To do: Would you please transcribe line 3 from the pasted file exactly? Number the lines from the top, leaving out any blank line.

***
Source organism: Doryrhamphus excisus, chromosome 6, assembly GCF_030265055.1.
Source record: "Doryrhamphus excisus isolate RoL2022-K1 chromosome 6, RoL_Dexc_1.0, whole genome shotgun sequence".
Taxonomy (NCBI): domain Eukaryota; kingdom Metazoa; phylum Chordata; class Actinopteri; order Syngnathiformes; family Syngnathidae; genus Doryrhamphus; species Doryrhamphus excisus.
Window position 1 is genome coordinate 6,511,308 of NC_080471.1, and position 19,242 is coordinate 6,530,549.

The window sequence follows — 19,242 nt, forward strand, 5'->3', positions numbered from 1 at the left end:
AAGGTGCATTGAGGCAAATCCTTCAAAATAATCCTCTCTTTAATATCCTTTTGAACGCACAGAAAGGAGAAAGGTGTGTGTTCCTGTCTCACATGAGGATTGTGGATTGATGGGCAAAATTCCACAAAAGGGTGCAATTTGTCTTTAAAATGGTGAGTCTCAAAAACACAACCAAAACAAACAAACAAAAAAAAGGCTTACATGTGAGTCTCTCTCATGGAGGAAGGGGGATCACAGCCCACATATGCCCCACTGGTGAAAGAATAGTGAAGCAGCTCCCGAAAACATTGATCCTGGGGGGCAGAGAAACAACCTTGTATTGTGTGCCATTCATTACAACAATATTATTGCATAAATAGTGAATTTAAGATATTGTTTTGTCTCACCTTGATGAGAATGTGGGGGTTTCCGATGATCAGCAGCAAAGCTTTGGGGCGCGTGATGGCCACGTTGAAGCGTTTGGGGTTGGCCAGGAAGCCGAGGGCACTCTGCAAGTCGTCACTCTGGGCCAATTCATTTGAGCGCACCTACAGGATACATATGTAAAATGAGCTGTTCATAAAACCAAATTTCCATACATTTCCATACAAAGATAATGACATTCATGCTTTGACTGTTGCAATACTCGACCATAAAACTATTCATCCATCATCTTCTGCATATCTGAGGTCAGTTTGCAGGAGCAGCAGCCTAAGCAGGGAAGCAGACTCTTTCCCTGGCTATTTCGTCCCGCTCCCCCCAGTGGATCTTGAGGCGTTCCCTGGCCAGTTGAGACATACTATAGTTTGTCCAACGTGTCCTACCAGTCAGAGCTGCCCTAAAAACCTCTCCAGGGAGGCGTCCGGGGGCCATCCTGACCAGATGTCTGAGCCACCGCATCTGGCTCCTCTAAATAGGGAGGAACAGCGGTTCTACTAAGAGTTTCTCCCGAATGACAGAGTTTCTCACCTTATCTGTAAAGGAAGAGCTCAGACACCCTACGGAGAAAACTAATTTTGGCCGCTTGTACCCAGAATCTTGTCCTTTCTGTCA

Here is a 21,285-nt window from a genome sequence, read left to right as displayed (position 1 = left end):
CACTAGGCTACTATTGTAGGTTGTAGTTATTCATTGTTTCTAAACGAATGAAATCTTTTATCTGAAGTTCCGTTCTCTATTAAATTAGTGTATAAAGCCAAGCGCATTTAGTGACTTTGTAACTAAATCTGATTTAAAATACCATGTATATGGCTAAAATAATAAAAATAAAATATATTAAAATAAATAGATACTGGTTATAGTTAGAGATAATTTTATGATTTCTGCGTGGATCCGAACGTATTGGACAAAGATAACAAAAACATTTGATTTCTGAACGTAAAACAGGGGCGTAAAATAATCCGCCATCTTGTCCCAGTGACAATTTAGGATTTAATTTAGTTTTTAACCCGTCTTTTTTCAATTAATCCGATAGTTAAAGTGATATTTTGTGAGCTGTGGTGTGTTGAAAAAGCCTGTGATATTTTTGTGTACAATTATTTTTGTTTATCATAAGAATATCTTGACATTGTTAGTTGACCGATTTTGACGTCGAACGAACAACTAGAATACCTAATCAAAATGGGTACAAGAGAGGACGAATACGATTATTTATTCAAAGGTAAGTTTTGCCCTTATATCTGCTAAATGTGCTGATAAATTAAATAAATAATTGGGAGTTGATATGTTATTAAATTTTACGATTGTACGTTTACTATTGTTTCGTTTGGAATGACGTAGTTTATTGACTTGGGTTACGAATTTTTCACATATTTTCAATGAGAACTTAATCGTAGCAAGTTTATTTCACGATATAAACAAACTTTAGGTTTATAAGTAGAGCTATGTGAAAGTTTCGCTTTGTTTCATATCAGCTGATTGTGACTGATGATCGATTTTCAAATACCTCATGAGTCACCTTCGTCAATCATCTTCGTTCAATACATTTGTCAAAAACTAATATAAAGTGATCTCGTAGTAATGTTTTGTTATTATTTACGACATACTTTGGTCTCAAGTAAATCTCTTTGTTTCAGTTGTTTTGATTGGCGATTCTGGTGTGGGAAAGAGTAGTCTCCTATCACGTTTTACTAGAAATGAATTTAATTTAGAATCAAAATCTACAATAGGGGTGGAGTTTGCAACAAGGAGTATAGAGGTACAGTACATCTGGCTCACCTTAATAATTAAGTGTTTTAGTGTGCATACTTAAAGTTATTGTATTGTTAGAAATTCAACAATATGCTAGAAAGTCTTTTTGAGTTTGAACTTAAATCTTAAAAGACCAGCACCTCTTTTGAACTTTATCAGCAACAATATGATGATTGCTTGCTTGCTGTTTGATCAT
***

Taxonomy (NCBI): domain Eukaryota; kingdom Metazoa; phylum Chordata; class Actinopteri; order Syngnathiformes; family Syngnathidae; genus Doryrhamphus; species Doryrhamphus excisus.